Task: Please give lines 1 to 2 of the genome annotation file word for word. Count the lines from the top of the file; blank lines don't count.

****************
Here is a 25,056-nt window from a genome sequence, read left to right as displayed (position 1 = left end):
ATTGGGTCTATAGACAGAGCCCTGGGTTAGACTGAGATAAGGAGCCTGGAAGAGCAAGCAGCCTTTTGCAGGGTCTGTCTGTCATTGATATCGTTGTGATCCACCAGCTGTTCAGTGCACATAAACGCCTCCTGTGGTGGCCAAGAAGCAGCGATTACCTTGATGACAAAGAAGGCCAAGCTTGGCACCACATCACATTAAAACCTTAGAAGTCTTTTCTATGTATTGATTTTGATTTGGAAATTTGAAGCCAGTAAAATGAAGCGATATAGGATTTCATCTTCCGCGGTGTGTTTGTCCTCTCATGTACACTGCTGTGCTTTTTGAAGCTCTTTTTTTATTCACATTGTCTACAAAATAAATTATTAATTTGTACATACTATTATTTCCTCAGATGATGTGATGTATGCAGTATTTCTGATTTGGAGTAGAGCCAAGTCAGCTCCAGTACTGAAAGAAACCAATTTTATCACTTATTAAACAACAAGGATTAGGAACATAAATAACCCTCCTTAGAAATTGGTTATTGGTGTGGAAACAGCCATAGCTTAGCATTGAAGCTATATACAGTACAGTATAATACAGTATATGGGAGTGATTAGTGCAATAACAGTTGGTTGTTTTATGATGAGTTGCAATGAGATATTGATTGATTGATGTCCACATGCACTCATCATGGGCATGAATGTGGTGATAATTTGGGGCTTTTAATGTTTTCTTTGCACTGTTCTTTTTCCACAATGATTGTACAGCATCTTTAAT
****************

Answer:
Here is a 25,056-nt window from a genome sequence, read left to right as displayed (position 1 = left end):
ATTGGGTCTATAGACAGAGCCCTGGGTTAGACTGAGATAAGGAGCCTGGAAGAGCAAGCAGCCTTTTGCAGGGTCTGTCTGTCATTGATATCGTTGTGATCCACCAGCTGTTCAGTGCACATAAACGCCTCCTGTGGTGGCCAAGAAGCAGCGATTACCTTGATGACAAAGAAGGCCAAGCTTGGCACCACATCACATTAAAACCTTAGAAGTCTTTTCTATGTATTGATTTTGATTTGGAAATTTGAAGCCAGTAAAATGAAGCGATATAGGATTTCATCTTCCGCGGTGTGTTTGTCCTCTCATGTACACTGCTGTGCTTTTTGAAGCTCTTTTTTTATTCACATTGTCTACAAAATAAATTATTAATTTGTACATACTATTATTTCCTCAGATGATGTGATGTATGCAGTATTTCTGATTTGGAGTAGAGCCAAGTCAGCTCCAGTACTGAAAGAAACCAATTTTATCACTTATTAAACAACAAGGATTAGGAACATAAATAACCCTCCTTAGAAATTGGTTATTGGTGTGGAAACAGCCATAGCTTAGCATTGAAGCTATATACAGTACAGTATAATACAGTATATGGGAGTGATTAGTGCAATAACAGTTGGTTGTTTTATGATGAGTTGCAATGAGATATTGATTGATTGATGTCCACATGCACTCATCATGGGCATGAATGTGGTGATAATTTGGGGCTTTTAATGTTTTCTTTGCACTGTTCTTTTTCCACAATGATTGTACAGCATCTTTAAT